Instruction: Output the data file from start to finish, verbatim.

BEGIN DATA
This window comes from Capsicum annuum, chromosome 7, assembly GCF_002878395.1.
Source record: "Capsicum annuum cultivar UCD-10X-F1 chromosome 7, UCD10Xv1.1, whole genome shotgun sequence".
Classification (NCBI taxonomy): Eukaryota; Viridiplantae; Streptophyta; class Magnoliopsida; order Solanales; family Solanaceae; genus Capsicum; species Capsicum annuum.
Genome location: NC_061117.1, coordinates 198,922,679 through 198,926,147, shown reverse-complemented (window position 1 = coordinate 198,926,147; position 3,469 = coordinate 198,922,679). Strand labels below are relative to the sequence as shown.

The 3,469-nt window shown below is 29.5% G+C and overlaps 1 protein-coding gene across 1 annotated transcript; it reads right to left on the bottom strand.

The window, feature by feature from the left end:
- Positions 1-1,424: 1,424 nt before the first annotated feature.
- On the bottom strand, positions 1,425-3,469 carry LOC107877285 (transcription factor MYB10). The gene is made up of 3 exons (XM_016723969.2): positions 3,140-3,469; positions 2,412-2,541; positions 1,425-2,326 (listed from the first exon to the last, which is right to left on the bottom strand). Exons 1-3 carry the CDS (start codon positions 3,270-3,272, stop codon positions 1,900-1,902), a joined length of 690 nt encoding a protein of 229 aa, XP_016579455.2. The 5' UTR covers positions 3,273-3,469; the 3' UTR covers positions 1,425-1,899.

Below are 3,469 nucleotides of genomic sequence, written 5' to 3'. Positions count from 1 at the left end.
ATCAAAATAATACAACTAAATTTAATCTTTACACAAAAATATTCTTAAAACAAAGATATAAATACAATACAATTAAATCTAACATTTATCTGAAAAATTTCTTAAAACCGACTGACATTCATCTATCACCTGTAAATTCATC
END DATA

This window comes from Capsicum annuum, chromosome 7, assembly GCF_002878395.1.
Source record: "Capsicum annuum cultivar UCD-10X-F1 chromosome 7, UCD10Xv1.1, whole genome shotgun sequence".
Classification (NCBI taxonomy): Eukaryota; Viridiplantae; Streptophyta; class Magnoliopsida; order Solanales; family Solanaceae; genus Capsicum; species Capsicum annuum.
Genome location: NC_061117.1, coordinates 198,922,679 through 198,926,147, shown reverse-complemented (window position 1 = coordinate 198,926,147; position 3,469 = coordinate 198,922,679). Strand labels below are relative to the sequence as shown.

The 3,469-nt window shown below is 29.5% G+C and overlaps 1 protein-coding gene across 1 annotated transcript; it reads right to left on the bottom strand.

The window, feature by feature from the left end:
- Positions 1-1,424: 1,424 nt before the first annotated feature.
- On the bottom strand, positions 1,425-3,469 carry LOC107877285 (transcription factor MYB10). The gene is made up of 3 exons (XM_016723969.2): positions 3,140-3,469; positions 2,412-2,541; positions 1,425-2,326 (listed from the first exon to the last, which is right to left on the bottom strand). Exons 1-3 carry the CDS (start codon positions 3,270-3,272, stop codon positions 1,900-1,902), a joined length of 690 nt encoding a protein of 229 aa, XP_016579455.2. The 5' UTR covers positions 3,273-3,469; the 3' UTR covers positions 1,425-1,899.

Below are 3,469 nucleotides of genomic sequence, written 5' to 3'. Positions count from 1 at the left end.
ATCAAAATAATACAACTAAATTTAATCTTTACACAAAAATATTCTTAAAACAAAGATATAAATACAATACAATTAAATCTAACATTTATCTGAAAAATTTCTTAAAACCGACTGACATTCATCTATCACCTGTAAATTCATC